Resurrection is the cornerstone of our Christian faith. “If there is no resurrection of the dead, then Christ has not been raised; if Christ has not been raised, then our preaching is in vain and your faith is in vain” (1 Cor 15:13-14).
Some days ago, the Good Lord has given me the grace to see the tremendous power of the Resurrection at work thanks to the following saying that I found, hanging on a wall, in a very tidy corridor of a retreat house. The saying said: Hope has never abandoned me.
This saying really made a great impact on me, particularly since I hear and witness daily all sorts of tragic life stories at Mater Dei. Resurrection is about hope. That enduring hope enfleshed in life that defeats death always and everywhere. But how do I have hope?
Pope Francis personally teaches the following lessons regarding hope. First, having hope means not making room for bitter or dark thoughts. Second, having hope means believing in the existence of the noblest and beautiful truths and trusting that God, through the Holy Spirit, is ushering everything toward the good, towards Christ’s embrace. Third, having hope is knowing that the world goes on thanks to the vision of many people who created an opening, who build bridges, who dreamed and believed, even when they heard words of derision around them.
Fourth, having hope means believing that our earthly struggles are not useless. God made us to flower. Fifth, having hope means that where I am let me build. Sixth, having hope means that when I fall I get up and let people help me to get to my feet. Seventh, having hope means that if I am sitting let me start walking the journey. Eighth, having hope means that if I am bored stiff let me crush this boredom with good works. Ninth, having hope means that if I am demoralized let me ask the Holy Spirit to replenish my void. Tenth, having hope means working for peace among people. Eleventh, having hope means that with disputes, let me wait patiently. One day I shall discover that a silver of truth has been given to everyone.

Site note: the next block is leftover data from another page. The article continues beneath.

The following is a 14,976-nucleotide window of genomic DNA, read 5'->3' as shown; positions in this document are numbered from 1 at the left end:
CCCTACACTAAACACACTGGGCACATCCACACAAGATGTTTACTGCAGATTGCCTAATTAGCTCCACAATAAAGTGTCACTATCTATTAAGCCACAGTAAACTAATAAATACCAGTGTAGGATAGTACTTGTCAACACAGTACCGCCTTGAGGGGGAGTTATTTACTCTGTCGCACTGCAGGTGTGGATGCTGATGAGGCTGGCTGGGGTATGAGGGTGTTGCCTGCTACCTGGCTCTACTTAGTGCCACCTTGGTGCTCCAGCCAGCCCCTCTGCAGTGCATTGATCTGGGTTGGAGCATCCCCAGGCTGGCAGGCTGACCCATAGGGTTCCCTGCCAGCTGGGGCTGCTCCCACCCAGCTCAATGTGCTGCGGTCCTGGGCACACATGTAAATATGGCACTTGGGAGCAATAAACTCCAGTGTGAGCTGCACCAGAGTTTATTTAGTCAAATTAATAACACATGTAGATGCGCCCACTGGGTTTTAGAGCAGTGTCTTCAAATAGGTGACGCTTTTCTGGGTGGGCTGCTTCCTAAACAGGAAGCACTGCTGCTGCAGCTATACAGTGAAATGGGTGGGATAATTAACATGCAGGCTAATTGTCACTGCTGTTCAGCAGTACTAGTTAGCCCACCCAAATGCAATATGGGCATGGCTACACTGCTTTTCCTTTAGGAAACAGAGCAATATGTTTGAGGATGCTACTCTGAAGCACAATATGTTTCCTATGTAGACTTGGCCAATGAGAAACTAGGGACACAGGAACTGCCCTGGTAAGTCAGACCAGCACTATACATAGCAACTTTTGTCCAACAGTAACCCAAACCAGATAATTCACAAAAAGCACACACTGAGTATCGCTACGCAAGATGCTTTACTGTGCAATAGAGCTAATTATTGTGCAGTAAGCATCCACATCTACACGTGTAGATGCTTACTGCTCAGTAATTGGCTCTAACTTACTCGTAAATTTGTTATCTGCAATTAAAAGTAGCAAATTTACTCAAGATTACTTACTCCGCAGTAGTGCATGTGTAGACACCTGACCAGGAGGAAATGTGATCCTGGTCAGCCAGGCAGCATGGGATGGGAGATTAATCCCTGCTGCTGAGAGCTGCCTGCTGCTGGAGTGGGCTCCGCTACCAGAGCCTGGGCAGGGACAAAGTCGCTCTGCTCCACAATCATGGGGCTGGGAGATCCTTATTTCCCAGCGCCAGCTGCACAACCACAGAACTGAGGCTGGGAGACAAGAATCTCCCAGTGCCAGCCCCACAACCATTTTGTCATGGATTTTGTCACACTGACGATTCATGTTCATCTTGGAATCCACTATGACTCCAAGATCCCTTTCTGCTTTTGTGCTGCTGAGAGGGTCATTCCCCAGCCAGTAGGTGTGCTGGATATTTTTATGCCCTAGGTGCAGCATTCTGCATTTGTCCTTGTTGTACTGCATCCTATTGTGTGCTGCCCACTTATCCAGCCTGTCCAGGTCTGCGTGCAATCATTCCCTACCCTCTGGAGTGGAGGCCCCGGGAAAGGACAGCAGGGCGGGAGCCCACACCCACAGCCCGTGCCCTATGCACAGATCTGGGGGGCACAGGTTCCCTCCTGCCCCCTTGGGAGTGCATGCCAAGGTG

Twelfth, having hope means loving people and respect each one’s journey since, behind every journey, there resides a story. Thirteenth, having hope means believing that every baby, including the unborn, is the promise of a life that once again shows it is stronger than death. Fourteenth, having hope means dreaming of a world still not seen, but will certainly come one day. Let me think of those who sailed oceans, scaled mountains, conquered slavery or made life better for people on earth. Fifteenth, having hope means being responsible of not perpetrating any injustices against the poor. Sixteenth, having hope means asking God for courage every day. Let me never forget that Jesus conquered fear for us! Seventeenth, having hope means that if fear or evil looms so large that it gives the idea that it is insurmountable let me remember that Jesus is in me. And precisely, through me, it is He, who, thanks to his meekness, wants to dominate all enemies of humanity, sin, hatred, crime and violence.
Eighteenth, having hope means that while being courageous in speaking the truth let me also remember that I am not above anyone. Let me not dismiss the company of human beings for this reason. Nineteenth, having hope means holding onto ideals and live for something greater than myself, even if it comes at a high price. Twentieth, having hope means that nothing is more human than making mistakes and that these mistakes must not become a prison for me. After all the Son of God came not for the healthy but the sick in order that people should not be afraid to get up again and start all over when they fall. This is so because God is my friend. Twenty-first, having hope means that if bitterness strikes me let me firmly believe in all those people who still work for the good; the seed of a new world is in their humility. Twenty-second, having hope means spending time with people who nourish a child-like heart. Twenty-third, having hope means live, love, believe and with God’s grace, never despair.
Is this not what Resurrection is all about?